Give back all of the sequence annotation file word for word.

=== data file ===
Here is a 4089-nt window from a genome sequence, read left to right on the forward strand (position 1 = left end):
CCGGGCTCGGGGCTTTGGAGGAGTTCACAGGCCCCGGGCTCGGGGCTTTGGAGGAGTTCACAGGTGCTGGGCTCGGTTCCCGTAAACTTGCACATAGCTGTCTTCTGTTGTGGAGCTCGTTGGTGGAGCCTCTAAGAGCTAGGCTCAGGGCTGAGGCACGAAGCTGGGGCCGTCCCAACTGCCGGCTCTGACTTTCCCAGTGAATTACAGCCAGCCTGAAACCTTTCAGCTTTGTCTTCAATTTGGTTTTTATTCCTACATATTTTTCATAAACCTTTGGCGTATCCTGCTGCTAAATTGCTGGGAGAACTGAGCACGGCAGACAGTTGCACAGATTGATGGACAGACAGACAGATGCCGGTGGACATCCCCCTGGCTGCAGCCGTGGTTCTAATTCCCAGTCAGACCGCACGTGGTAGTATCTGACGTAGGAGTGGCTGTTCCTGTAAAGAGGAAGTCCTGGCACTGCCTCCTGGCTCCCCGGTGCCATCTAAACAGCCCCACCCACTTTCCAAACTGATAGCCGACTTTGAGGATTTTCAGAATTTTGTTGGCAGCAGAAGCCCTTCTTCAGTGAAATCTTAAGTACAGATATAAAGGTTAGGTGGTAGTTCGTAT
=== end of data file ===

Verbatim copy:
Here is a 4089-nt window from a genome sequence, read left to right on the forward strand (position 1 = left end):
CCGGGCTCGGGGCTTTGGAGGAGTTCACAGGCCCCGGGCTCGGGGCTTTGGAGGAGTTCACAGGTGCTGGGCTCGGTTCCCGTAAACTTGCACATAGCTGTCTTCTGTTGTGGAGCTCGTTGGTGGAGCCTCTAAGAGCTAGGCTCAGGGCTGAGGCACGAAGCTGGGGCCGTCCCAACTGCCGGCTCTGACTTTCCCAGTGAATTACAGCCAGCCTGAAACCTTTCAGCTTTGTCTTCAATTTGGTTTTTATTCCTACATATTTTTCATAAACCTTTGGCGTATCCTGCTGCTAAATTGCTGGGAGAACTGAGCACGGCAGACAGTTGCACAGATTGATGGACAGACAGACAGATGCCGGTGGACATCCCCCTGGCTGCAGCCGTGGTTCTAATTCCCAGTCAGACCGCACGTGGTAGTATCTGACGTAGGAGTGGCTGTTCCTGTAAAGAGGAAGTCCTGGCACTGCCTCCTGGCTCCCCGGTGCCATCTAAACAGCCCCACCCACTTTCCAAACTGATAGCCGACTTTGAGGATTTTCAGAATTTTGTTGGCAGCAGAAGCCCTTCTTCAGTGAAATCTTAAGTACAGATATAAAGGTTAGGTGGTAGTTCGTAT